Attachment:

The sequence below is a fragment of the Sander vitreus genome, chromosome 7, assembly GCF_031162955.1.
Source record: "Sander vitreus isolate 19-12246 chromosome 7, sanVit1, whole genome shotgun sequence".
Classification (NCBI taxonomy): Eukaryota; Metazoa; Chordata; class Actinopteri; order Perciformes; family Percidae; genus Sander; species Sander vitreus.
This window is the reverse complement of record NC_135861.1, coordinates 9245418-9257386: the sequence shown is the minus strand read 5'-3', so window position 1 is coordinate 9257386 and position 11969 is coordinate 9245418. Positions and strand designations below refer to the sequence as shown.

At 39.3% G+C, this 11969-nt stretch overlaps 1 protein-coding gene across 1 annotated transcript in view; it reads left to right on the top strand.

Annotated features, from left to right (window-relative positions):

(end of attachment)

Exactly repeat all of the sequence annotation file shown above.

The sequence below is a fragment of the Sander vitreus genome, chromosome 7, assembly GCF_031162955.1.
Source record: "Sander vitreus isolate 19-12246 chromosome 7, sanVit1, whole genome shotgun sequence".
Classification (NCBI taxonomy): Eukaryota; Metazoa; Chordata; class Actinopteri; order Perciformes; family Percidae; genus Sander; species Sander vitreus.
This window is the reverse complement of record NC_135861.1, coordinates 9245418-9257386: the sequence shown is the minus strand read 5'-3', so window position 1 is coordinate 9257386 and position 11969 is coordinate 9245418. Positions and strand designations below refer to the sequence as shown.

At 39.3% G+C, this 11969-nt stretch overlaps 1 protein-coding gene across 1 annotated transcript in view; it reads left to right on the top strand.

Annotated features, from left to right (window-relative positions):